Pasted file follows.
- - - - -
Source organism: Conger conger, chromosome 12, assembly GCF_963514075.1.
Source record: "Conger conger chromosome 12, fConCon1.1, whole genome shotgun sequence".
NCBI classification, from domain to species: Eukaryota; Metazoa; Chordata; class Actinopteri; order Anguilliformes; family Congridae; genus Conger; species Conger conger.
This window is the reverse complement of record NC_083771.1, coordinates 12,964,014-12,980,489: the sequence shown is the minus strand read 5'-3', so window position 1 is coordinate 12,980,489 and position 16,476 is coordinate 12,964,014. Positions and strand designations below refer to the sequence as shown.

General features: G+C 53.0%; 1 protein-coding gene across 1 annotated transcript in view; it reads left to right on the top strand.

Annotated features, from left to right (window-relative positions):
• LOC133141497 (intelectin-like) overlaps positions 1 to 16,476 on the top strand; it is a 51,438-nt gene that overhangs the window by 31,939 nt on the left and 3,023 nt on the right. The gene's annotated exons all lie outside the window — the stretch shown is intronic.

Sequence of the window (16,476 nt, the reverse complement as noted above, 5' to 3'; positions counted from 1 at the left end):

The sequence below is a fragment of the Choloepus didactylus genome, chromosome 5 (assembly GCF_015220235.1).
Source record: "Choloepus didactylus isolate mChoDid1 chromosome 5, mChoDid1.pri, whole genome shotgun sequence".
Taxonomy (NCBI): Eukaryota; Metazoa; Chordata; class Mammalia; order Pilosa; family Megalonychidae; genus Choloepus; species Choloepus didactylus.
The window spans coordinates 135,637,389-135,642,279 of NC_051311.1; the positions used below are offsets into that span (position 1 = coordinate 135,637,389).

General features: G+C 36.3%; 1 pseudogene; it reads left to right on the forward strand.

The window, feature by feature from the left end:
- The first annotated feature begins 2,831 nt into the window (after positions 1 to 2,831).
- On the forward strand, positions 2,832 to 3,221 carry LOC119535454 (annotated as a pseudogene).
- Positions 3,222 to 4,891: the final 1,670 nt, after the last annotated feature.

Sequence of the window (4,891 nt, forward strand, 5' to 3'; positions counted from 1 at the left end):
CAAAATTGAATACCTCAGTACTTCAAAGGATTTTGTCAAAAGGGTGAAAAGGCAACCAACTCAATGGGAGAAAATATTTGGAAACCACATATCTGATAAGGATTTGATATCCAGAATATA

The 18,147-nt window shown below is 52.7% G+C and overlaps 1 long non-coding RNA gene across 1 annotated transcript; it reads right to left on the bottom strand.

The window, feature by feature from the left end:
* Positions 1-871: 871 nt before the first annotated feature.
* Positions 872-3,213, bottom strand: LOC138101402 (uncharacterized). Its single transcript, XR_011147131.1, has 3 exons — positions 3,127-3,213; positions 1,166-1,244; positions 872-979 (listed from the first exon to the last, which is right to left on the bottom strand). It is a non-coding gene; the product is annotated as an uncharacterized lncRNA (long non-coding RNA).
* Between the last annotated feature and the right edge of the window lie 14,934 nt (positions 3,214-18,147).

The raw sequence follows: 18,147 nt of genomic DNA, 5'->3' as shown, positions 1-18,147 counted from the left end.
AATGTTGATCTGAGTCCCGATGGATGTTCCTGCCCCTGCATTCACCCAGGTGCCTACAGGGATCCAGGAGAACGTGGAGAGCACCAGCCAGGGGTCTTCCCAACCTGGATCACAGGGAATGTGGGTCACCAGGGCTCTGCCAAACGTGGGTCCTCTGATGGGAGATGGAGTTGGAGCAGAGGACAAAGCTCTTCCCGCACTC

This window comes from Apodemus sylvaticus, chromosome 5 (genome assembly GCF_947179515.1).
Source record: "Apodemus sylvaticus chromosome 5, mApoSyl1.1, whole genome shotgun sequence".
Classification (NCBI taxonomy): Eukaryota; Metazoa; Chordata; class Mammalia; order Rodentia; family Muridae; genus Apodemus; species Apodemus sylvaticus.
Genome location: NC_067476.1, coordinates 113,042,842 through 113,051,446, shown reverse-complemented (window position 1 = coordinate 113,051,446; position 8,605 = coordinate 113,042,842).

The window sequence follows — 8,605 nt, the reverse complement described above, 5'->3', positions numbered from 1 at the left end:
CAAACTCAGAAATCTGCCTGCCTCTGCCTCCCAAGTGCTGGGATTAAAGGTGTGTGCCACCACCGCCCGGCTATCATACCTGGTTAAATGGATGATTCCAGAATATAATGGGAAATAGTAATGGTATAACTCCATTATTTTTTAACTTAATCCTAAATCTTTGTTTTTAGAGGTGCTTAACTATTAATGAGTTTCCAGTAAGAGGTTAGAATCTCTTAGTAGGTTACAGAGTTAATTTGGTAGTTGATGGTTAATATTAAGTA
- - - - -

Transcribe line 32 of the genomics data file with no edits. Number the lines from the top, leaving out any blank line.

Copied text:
CAAACTCAGAAATCTGCCTGCCTCTGCCTCCCAAGTGCTGGGATTAAAGGTGTGTGCCACCACCGCCCGGCTATCATACCTGGTTAAATGGATGATTCCAGAATATAATGGGAAATAGTAATGGTATAACTCCATTATTTTTTAACTTAATCCTAAATCTTTGTTTTTAGAGGTGCTTAACTATTAATGAGTTTCCAGTAAGAGGTTAGAATCTCTTAGTAGGTTACAGAGTTAATTTGGTAGTTGATGGTTAATATTAAGTA